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Call Of Duty: Finest Hour - The Contract
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Call Of Duty: Finest Hour - The Contract

January 12, 2007 Article Start Previous Page 5 of 15 Next

Tom: The delay in acceptance by Activision beyond 15 days automatically extends all delivery deadlines. Once Spark is notified of the deficiencies in the deliverable Spark has no more than 10 days to correct them (6.2). This procedure iterates until either the deliverable is accepted or, at its option, Activision can cancel the contract with Spark and have another developer complete the milestone or assign the Game to another developer and deduct that developer’s fees from the payments due Spark (6.3).

Activision retains final editorial control over the games, with adjustments to the payments and deliverable schedule (6.4). The drop date for the first game was set as June 1, 2004 (6.5). A comprehensively documented deliverable also had to be delivered on ten working days' notice with the final, and pretty much any time Activision asked for one (6.6).

Activision retained the right to accept or reject any milestone and acceptance had to be in writing. Even if Activision paid a milestone was not deemed accepted unless the acceptance was in writing, with the payment due ten days after the written acceptance. Of course, any payment or late acceptance was not considered a waiver of he requirements of the agreement or of constitute any extension of the preset milestones (6.7).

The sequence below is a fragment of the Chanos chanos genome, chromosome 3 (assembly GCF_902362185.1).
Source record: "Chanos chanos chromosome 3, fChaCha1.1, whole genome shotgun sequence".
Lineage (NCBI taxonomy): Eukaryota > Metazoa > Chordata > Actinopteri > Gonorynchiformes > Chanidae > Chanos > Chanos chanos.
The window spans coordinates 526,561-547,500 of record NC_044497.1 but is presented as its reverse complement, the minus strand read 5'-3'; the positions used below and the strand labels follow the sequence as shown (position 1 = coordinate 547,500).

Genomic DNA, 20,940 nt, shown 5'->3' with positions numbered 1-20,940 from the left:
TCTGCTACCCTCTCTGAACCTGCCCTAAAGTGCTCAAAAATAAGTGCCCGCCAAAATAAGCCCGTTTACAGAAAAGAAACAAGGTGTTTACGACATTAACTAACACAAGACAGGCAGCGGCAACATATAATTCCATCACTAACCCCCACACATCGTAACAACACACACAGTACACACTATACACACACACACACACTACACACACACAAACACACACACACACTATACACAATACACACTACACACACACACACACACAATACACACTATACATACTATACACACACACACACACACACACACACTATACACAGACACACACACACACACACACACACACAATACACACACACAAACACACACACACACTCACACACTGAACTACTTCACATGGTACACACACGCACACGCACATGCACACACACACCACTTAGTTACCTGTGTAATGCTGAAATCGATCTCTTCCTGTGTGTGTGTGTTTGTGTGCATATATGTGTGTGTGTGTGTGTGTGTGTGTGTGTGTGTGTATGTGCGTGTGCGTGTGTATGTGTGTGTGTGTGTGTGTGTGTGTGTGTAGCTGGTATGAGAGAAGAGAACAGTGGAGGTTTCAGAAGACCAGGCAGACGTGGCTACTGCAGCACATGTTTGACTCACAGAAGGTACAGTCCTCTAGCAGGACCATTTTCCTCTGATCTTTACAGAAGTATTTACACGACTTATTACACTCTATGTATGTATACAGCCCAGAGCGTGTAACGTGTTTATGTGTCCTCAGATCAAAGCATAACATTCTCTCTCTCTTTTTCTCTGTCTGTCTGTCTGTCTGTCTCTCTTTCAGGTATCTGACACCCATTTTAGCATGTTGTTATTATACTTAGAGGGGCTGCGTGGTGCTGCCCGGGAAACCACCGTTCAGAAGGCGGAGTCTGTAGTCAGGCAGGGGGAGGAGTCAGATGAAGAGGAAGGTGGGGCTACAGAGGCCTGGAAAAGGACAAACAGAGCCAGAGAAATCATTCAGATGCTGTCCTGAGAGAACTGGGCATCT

Tom: Spark was required to produce any additional enhancements to the game to keep it competitive, and agreed to negotiate any changes to the milestones and payment schedule or Activision could hand off the enhancement or the project to another developer (7.1). Activision also retained all rights to port the game to other platforms (7.2).

Sequels - Activision retains the rights to all sequels. But Spark had a right of first negotiation which required them to accept a deal within ten days.

Chris & Dave: The right of negotiation is the most common sequel right granted in a development agreement, but there are other possibilities such as a right of first refusal (the publisher must offer the deal to the developer first) and a right of last refusal (the publisher must give the developer the right to match any existing offer involving another developer).

Tom: If Activision offered any sequels to another developer on more favorable terms than those offered to Spark, then Spark was given another ten-day period to accept the revised deal.

Chris & Dave: This is the matching right, or the right of last refusal.

Tom: Spark was also required to assist any developer making a sequel and would be compensated for any such work (8.1).

Chris & Dave: Spark will only get compensated for this assistance if it “reaches a material level.” Spark will likely think that any work is material, but Activision might not agree. This could lead to future disputes.

Article Start Previous Page 5 of 15 Next

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